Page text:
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A year ago, the Azerbaijani army, supported by Turkish special forces and Syrian jihadists acting as Turkish mercenaries, carried out a surprise attack on Nagorno-Karabakh.

Although Azerbaijan justified its actions by the fact that the international community recognized this territory as Azerbaijani, the situation was more complicated, writes Michael Rubin in the National Interest.

From a legal point of view, at least from the point of view of Washington, the case of Azerbaijan is not as straightforward as its supporters claim. First, the United States continues to consider the Republic of Armenia an occupied country after Joseph Stalin violated its borders and incorporated it into the Soviet Union. Moreover, when Azerbaijan reaffirmed its independence in 1991 after the collapse of the Soviet Union, its parliament did so based on the borders of the first independent Azerbaijan Republic, and not on the territory of the Azerbaijan Soviet Socialist Republic. Thirdly, the population of the autonomous region voted to get out of the control of Azerbaijan, which was constitutionally legitimate.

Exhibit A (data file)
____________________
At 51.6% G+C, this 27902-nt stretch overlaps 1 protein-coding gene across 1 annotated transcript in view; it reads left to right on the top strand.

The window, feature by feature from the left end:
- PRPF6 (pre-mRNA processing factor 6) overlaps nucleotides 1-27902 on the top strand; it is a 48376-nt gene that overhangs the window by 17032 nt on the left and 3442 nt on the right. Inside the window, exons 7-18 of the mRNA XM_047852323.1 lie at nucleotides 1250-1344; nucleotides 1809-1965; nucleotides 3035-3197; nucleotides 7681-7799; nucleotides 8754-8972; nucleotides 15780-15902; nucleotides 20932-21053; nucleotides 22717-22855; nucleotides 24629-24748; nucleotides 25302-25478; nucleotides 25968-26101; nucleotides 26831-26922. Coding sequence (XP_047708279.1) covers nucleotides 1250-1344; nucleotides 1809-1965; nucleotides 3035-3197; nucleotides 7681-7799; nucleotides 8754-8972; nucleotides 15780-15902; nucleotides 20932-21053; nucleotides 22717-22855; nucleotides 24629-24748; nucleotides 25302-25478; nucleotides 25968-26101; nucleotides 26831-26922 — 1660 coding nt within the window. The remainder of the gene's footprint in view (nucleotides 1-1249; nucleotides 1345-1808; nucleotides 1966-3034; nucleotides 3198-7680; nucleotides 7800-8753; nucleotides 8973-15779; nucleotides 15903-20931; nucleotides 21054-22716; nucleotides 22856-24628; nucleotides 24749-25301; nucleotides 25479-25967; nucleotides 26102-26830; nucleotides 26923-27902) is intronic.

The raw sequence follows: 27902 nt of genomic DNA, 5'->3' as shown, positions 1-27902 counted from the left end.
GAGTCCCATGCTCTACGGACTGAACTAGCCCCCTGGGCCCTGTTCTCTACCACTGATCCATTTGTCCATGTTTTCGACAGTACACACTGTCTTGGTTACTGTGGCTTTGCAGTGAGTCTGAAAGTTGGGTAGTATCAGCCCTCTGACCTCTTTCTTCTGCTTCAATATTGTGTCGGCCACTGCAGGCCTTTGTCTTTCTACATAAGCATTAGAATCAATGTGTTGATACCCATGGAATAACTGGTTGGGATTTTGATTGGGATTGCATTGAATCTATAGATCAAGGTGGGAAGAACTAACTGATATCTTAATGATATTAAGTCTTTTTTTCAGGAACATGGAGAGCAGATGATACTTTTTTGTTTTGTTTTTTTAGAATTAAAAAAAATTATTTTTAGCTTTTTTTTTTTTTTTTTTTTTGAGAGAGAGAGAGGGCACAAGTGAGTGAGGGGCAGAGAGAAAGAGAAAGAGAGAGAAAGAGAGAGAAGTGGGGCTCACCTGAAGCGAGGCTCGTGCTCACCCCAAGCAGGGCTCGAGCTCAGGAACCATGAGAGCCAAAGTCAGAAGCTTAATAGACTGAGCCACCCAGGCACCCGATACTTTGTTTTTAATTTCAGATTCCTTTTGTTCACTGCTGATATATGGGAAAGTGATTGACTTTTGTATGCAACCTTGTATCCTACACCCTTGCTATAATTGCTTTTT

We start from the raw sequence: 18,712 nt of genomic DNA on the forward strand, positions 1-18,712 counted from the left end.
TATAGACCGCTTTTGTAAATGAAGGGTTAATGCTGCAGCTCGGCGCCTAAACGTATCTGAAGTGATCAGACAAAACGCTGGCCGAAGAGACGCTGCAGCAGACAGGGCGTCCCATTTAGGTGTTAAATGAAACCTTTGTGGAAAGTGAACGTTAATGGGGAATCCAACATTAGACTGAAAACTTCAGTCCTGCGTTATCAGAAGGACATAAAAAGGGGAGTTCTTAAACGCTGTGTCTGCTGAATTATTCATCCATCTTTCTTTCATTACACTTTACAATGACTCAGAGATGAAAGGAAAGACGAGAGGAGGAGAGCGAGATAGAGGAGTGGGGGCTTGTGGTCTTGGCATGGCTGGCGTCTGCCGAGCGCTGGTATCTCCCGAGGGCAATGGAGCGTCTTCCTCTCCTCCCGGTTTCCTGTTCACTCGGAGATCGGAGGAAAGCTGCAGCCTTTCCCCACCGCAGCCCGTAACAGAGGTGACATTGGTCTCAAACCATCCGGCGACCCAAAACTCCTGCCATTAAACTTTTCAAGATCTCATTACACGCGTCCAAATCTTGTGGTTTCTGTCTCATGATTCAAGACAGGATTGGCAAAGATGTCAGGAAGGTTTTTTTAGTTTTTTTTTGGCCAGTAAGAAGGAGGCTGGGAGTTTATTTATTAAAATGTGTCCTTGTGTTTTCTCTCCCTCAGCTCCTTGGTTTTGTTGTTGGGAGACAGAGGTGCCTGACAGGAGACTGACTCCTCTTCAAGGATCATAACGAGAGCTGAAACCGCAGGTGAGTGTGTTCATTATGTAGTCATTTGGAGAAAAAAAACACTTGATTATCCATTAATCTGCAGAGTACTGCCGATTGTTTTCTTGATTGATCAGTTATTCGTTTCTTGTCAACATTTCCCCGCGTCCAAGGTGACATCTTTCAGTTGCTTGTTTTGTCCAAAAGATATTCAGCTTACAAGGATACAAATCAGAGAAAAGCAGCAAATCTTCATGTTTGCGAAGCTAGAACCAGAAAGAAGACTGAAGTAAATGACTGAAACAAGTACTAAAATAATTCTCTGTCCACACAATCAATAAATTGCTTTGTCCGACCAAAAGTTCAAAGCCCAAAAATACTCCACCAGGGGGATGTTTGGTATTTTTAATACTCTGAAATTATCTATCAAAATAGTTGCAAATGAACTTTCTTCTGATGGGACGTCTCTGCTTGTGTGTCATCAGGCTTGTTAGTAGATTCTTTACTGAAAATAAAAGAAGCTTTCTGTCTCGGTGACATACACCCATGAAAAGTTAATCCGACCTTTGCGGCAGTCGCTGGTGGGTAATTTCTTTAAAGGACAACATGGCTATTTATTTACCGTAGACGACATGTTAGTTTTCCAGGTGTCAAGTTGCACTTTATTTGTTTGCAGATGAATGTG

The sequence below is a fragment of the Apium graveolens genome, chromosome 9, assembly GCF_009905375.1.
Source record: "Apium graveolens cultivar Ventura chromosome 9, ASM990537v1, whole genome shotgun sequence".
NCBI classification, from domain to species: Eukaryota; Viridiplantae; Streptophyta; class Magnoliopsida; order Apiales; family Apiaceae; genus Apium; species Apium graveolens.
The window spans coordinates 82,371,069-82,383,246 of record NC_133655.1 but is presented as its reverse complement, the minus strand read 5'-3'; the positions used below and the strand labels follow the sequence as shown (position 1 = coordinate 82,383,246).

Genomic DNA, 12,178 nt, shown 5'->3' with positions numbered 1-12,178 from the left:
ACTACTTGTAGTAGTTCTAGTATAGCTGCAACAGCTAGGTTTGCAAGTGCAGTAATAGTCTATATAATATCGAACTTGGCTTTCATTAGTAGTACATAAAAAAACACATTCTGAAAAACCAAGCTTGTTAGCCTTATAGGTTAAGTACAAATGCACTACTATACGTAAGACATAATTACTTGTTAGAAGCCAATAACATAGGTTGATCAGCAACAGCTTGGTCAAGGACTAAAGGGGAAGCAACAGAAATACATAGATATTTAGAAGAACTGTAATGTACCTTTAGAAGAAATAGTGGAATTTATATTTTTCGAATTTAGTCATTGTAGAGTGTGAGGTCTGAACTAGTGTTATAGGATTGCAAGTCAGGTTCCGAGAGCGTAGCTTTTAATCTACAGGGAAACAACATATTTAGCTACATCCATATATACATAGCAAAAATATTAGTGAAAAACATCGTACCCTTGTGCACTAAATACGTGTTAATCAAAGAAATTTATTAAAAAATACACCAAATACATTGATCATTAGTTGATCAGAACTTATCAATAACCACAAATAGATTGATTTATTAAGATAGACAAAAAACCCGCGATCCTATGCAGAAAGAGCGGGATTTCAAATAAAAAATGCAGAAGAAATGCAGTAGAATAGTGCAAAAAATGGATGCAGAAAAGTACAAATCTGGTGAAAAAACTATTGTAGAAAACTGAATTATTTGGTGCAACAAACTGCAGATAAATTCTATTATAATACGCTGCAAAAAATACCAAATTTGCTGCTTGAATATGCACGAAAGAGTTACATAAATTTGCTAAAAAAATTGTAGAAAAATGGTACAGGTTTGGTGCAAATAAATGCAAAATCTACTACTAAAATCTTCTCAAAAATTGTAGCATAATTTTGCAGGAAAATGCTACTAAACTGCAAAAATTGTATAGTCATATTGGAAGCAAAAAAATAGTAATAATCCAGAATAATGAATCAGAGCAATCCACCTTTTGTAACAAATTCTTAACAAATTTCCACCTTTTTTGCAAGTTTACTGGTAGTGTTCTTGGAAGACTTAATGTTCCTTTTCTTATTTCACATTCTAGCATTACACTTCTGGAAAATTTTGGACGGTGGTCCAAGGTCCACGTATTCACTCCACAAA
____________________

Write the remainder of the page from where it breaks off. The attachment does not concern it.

Baku, within the framework of the Minsk Group process, pledged to settle the territorial dispute through diplomatic means. While Azeri diplomats said progress was futile, this was a lie: there was a broad consensus in the Minsk Group on the dispatch of peacekeepers, probably from Scandinavian countries, and the possible return of Azeri regions by Armenia as confidence grew. However, six months before Azerbaijani dictator Ilham Aliyev ordered the attack, the State Department extended the suspension of Section 907 of the Freedom Support Act, which allowed the US to provide aid to Azerbaijan. The reason for the refusal was Azerbaijan's commitment to the diplomatic process.

"That Azerbaijan surprised not only Armenians but also Americans remains an intelligence failure that both Congress and the broader U.S. intelligence community have so far failed to investigate. Nor can any honest analyst ignore the fact that the invasion coincided with the one-hundredth anniversary of the Ottoman invasion of independent Armenia against the backdrop of the Armenian genocide. This was not a coincidence but deliberate. Simply put, Azerbaijan and Turkey’s move constituted an opening salvo in what both countries’ leaders hoped would amount to an Armenian Genocide version 2.0," he wrote. "In the aftermath of the invasion, the State Department under both Secretaries of State Mike Pompeo and then Antony Blinken recommitted the United States to diplomacy. Andrew Schofer, the Minsk Group’s American co-chair, returned to the region to try to jumpstart diplomacy."